Fannie’s October 2014 National Housing Survey shows that Americans are feeling greater confidence in their household income and personal finances. The share of respondents who expect their personal financial situation to improve in the next 12 months rose to 45% -- seven points up from a year ago. The share of respondents who expect their finances to worsen dropped to 10%. And while only 40% of survey respondents said they felt the economy was on the right track, that’s still 13 points up from last year.
“Consumers are growing more optimistic about the housing market in the face of broader improvement in economic sentiment,” said Doug Duncan, senior vice president and chief economist at Fannie Mae. “The share of consumers who expect their personal finances to get better is near its highest level since the survey's inception, while those expecting their finances to get worse reached a survey low. Home price expectations rose significantly this month, largely reversing the dip witnessed over the past four months, and the share of consumers who think it’s a good time to sell a home reached another survey high. The narrowing gap between home buying and home selling sentiment may foreshadow increased housing inventory levels and a better balance of housing supply and demand. These results may help drive a healthier housing market in 2015.”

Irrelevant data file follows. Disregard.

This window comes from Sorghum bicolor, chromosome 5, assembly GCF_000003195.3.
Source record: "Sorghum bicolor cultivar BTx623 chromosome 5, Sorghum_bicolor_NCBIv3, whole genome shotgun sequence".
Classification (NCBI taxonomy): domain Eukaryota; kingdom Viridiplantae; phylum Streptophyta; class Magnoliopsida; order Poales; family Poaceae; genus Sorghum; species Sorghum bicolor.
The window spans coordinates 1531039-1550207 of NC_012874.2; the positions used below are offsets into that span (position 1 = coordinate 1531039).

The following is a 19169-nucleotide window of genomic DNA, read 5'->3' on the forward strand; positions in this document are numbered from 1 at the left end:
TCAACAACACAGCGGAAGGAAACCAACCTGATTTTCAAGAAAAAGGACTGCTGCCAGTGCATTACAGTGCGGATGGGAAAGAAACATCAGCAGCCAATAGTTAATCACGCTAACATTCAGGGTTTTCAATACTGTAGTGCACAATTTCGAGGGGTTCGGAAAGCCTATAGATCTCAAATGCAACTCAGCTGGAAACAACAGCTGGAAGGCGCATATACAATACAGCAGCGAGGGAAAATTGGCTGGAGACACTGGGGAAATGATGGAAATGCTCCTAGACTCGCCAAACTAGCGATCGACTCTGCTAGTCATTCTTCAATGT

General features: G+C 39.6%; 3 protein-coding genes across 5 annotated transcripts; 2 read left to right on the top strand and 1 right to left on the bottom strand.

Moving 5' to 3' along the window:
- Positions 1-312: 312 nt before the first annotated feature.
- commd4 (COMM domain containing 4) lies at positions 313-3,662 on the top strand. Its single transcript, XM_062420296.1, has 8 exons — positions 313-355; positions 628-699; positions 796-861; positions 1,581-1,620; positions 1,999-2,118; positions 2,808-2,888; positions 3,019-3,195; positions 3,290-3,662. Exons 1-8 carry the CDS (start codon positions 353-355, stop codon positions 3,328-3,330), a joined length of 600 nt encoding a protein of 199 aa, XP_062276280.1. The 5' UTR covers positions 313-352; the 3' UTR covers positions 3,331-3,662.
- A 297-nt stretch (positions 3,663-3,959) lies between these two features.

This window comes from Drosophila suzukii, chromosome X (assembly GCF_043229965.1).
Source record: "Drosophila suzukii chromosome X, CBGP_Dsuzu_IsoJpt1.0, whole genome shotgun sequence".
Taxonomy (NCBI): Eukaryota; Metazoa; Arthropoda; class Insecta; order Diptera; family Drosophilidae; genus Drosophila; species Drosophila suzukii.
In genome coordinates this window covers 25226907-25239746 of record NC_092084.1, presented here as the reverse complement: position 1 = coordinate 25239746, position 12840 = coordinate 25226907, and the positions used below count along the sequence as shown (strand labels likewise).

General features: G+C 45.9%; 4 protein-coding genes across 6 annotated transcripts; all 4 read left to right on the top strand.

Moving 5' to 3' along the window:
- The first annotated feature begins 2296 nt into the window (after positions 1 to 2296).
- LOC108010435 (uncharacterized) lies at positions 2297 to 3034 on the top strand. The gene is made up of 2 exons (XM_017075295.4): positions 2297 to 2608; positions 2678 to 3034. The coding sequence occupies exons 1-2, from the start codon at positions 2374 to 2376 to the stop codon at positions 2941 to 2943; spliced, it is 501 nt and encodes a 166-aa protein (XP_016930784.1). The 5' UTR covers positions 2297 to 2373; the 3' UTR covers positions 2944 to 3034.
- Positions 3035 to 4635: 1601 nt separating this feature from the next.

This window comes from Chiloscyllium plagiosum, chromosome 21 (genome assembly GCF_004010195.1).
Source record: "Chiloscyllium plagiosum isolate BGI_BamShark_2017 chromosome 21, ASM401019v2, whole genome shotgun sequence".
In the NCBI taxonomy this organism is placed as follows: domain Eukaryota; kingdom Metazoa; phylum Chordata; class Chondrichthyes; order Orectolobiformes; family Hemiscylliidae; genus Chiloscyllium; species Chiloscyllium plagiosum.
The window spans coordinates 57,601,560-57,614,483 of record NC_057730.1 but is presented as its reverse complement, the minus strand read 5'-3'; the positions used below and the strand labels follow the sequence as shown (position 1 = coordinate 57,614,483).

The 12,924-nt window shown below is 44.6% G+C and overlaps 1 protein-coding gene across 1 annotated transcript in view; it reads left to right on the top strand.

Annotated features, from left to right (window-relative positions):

Those who say it’s a good time to sell a house rose to 44%. The share of respondents who felt it was a good time to buy fell to 65%. Meanwhile, those who think mortgage rates will go up in the next 12 months rose three points to 48%.
And that is having an effect on consumer attitudes toward buying. Those who say they would buy if they were going to move fell to 65%, while those who say they would rent rose to 30%.
Americans’ optimism about the housing market is still improving, although gradually, according to the latest housing survey from Fannie Mae. That optimism may drive further housing market gains in 2015.